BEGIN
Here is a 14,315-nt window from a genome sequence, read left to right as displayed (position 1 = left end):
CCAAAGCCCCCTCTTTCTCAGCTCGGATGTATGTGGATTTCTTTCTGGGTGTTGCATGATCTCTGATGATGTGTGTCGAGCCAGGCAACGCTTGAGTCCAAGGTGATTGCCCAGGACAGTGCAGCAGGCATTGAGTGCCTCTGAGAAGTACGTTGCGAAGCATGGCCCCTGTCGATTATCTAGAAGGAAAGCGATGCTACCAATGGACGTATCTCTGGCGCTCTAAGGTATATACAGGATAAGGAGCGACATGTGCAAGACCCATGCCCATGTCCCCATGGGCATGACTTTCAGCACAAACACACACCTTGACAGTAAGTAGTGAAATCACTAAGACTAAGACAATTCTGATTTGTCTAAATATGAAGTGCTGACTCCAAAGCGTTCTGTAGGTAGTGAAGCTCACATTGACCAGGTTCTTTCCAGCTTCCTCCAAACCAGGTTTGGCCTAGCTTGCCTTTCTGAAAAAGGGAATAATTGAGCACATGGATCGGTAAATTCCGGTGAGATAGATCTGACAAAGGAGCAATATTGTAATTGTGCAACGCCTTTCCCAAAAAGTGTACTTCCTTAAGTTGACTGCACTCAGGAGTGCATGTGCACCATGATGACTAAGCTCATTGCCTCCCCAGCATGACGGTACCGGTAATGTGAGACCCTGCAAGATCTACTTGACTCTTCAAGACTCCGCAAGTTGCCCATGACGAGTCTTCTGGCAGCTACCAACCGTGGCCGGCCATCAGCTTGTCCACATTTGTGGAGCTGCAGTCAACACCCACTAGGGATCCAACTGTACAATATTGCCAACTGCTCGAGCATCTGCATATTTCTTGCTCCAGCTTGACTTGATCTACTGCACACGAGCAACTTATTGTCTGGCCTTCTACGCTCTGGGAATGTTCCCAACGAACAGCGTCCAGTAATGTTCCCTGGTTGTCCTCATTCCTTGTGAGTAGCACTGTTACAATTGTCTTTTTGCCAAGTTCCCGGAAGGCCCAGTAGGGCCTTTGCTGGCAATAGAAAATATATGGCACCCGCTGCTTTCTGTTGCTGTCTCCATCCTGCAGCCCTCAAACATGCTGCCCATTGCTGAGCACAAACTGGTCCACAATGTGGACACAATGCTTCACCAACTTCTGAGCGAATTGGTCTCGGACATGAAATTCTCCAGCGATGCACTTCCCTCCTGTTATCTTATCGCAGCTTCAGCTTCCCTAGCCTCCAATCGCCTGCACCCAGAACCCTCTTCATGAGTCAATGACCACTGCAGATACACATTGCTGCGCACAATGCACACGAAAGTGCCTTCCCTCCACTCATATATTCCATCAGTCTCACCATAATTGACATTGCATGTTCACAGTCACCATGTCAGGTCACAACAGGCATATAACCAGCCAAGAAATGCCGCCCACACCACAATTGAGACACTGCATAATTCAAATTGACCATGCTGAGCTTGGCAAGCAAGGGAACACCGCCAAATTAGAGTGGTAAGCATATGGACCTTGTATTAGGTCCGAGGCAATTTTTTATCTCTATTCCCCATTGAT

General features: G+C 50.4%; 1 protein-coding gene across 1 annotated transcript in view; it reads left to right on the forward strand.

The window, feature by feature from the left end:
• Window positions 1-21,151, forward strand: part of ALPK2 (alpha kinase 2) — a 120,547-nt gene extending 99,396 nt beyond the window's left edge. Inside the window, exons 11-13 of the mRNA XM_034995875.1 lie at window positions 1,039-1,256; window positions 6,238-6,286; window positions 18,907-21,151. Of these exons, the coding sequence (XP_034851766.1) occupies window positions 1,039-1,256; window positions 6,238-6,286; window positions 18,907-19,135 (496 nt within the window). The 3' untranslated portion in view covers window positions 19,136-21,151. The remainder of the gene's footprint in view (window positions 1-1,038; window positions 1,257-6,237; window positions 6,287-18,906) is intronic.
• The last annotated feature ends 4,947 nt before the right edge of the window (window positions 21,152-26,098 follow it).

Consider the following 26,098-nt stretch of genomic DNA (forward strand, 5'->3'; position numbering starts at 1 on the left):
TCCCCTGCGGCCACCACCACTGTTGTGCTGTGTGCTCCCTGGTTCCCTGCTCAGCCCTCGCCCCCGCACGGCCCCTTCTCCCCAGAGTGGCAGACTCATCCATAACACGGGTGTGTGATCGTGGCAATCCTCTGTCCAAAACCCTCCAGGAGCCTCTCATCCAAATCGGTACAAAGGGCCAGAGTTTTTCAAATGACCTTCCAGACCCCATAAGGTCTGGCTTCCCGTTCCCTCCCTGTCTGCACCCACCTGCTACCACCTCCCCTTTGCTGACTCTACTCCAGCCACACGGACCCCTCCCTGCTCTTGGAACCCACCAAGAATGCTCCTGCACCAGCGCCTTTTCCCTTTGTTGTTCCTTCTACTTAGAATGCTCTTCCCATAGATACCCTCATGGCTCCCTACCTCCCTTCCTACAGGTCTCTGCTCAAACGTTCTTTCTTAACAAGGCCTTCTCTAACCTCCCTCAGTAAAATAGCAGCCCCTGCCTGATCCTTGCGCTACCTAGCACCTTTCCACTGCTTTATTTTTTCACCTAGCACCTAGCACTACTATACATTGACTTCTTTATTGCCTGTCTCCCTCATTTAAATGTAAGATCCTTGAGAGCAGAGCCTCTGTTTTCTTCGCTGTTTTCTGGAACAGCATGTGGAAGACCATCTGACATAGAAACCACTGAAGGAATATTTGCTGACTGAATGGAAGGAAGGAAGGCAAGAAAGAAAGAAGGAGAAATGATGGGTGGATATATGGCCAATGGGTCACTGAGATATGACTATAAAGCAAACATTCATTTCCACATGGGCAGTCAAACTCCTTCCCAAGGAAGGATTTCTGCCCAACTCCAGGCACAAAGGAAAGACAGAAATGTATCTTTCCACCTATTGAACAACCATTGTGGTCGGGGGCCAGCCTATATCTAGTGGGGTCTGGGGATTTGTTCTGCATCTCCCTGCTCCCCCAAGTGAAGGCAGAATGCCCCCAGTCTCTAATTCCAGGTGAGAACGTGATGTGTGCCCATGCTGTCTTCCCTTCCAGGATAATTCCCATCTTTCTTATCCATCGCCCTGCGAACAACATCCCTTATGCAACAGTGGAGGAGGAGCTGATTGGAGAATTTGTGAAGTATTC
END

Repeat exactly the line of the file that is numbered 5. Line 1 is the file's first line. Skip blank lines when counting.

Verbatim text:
• Window positions 1-21,151, forward strand: part of ALPK2 (alpha kinase 2) — a 120,547-nt gene extending 99,396 nt beyond the window's left edge. Inside the window, exons 11-13 of the mRNA XM_034995875.1 lie at window positions 1,039-1,256; window positions 6,238-6,286; window positions 18,907-21,151. Of these exons, the coding sequence (XP_034851766.1) occupies window positions 1,039-1,256; window positions 6,238-6,286; window positions 18,907-19,135 (496 nt within the window). The 3' untranslated portion in view covers window positions 19,136-21,151. The remainder of the gene's footprint in view (window positions 1-1,038; window positions 1,257-6,237; window positions 6,287-18,906) is intronic.